Maestro is involved in TWO OVC Clinical Trials!
Study Investigator: Dr. Michelle Oblak
Study Title: Evaluation of agreement between computed tomography lymphangiography and the combination of methylene blue and indocyanine green for sentinel lymph node mapping in dogs with oral tumours
Generously Supported by: OVC Pet Trust
Study Investigators: Dr. Brenda Coomber and Dr. Paul Woods
Study Title: Collection of Biological Specimens from Dogs Scheduled for Biopsy or Surgery for Suspected or Known Cancer
Generously Supported by: PetDx
Maestro was diagnosed with an oral fibrosarcoma. Oral fibrosarcoma is the 3rd most common oral tumour in dogs! These tumours are locally aggressive into the gingiva (gums) and often cause destruction of the underlying bone. The metastatic rate is variable, only about 1/3 of oral fibrosarcomas will spread to other organs in the body.
Surgical removal by either a mandibulectomy (removal of a portion of the lower jaw) and/or maxillectomy (removal of a portion of the upper jaw) is the standard method for treating oral fibrosarcomas.
The spread of cancer (metastasis) often occurs via the lymphatic system. For many cancers, the first place of spread is to the local lymph nodes. The status of the draining lymph nodes or sentinel lymph nodes (SLN) is an important part of disease evaluation before and during surgery.
This improved staging can provide better follow-up treatment recommendations and the technique may decrease surgical invasiveness for future patients. Visualizing the SLN can be done before surgery by performing a specialized CT lymphangiogram (CTL) and during surgery with fluorescent dyes like indocyanine green (ICG) and a specialized near-infrared fluorescence (NIRF) camera (which makes the dye visible).
This is a CTL image of Maestro’s head. It is a sagittal view; meaning that the the image is a ‘slice’ through the side of his head. The SLN is indicated by the arrow.
These are removed sentinel lymph nodes (SLNs) from Maestro. He had multiple lymph nodes removed for best treatment of his disease. During surgery, Dr. Oblak uses ICG and a NIRF camera to make the tumour and lymph nodes ‘glow-in-the-dark‘! These are the images of the removed (ex-vivo) SLN under NIRF light.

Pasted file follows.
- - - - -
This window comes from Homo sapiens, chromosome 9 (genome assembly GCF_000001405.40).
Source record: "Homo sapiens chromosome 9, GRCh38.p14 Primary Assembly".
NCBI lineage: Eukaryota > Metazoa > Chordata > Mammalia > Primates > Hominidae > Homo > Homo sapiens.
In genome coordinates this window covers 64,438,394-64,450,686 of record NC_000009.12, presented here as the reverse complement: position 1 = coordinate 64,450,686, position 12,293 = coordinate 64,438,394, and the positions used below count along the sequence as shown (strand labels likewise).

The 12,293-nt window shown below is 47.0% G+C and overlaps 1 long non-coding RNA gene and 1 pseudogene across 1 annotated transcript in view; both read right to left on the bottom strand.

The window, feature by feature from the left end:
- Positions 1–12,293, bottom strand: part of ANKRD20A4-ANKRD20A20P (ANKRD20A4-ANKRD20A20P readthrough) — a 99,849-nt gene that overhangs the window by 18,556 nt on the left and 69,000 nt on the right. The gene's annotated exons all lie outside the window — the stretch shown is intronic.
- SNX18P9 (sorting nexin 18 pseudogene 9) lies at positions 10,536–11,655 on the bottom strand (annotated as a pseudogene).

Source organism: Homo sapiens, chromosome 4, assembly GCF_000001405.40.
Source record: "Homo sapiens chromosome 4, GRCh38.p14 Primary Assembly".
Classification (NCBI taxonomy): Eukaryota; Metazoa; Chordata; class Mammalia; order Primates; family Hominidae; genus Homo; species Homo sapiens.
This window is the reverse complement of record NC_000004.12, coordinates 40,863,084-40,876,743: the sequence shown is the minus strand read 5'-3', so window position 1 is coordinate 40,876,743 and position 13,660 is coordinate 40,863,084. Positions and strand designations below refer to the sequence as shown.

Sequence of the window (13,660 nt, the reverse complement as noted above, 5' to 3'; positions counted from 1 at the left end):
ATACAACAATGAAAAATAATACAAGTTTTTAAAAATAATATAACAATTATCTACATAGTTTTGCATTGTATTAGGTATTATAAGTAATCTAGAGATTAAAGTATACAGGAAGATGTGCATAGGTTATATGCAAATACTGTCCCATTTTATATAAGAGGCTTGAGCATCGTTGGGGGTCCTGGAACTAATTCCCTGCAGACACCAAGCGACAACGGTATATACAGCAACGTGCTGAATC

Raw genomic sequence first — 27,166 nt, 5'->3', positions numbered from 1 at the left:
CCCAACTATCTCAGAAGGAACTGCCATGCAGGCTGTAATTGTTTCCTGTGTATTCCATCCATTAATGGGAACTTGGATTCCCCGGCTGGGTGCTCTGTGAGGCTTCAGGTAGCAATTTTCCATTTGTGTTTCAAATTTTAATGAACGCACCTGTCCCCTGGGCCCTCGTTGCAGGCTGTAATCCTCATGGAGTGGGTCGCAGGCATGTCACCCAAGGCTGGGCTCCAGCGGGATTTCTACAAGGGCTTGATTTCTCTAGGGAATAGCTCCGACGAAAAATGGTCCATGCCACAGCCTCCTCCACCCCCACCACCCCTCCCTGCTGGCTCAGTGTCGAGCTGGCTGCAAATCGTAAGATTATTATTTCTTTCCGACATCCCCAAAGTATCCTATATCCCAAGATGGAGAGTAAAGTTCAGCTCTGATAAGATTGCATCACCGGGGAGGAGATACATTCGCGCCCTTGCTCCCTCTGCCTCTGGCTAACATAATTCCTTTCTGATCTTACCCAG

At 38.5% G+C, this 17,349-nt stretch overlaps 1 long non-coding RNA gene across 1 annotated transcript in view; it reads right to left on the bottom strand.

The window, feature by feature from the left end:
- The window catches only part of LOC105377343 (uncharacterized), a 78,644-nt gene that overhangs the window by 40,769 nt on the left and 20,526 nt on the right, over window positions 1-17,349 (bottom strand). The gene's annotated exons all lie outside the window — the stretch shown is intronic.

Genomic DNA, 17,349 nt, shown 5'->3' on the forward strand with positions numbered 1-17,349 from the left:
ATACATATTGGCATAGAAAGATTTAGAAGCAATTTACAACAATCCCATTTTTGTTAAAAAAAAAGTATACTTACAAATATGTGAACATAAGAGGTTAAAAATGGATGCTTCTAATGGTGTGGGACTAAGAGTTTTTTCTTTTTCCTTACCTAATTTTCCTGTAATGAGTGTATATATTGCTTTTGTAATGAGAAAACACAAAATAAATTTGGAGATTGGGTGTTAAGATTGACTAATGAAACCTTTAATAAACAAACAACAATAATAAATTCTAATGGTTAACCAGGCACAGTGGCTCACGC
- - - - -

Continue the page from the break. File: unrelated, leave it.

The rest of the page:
Maestro’s mom wanted to participate in our veterinary studies because of her love and passion for the Flat-Coated Retriever breed,“Flat-Coated Retrievers have one of the highest incidences of cancer. They are truly stalwart and only let us know they are suffering via a chance discovery on our part or when it is often too late to help them. In my case, I found the tumour and Maestro’s behaviour had remained unchanged. I would gladly pay for a simple blood test to let me know right away cancer was brewing somewhere. I wanted a chance to give Maestro’s suffering and experience to have a legacy value in hopes of helping other Flat-Coats and dogs in general. Maybe even people someday”.
Maestro was able to participate in 2 clinical studies both with the goal to improve diagnosis of cancer in our pets!
Maestro was able to participate in 2 clinical studies both with the goal to improve diagnosis of cancer in our pets! Maestro is pictured here with Research Manager OVC Clinical Trials, Charly.
He is doing well and is eager to get back to competitions for rally, agility, tracking, field, heelwork to music, trick dog, stunt dog and nosework. Maestro is the first dog to ever earn UKC’s Grand Champion Nosework title! Not only is Maestro himself a champion, but so is his offspring… he has a son that is the #1 Flat-coated Retriever in Canada for 2020 in the show ring!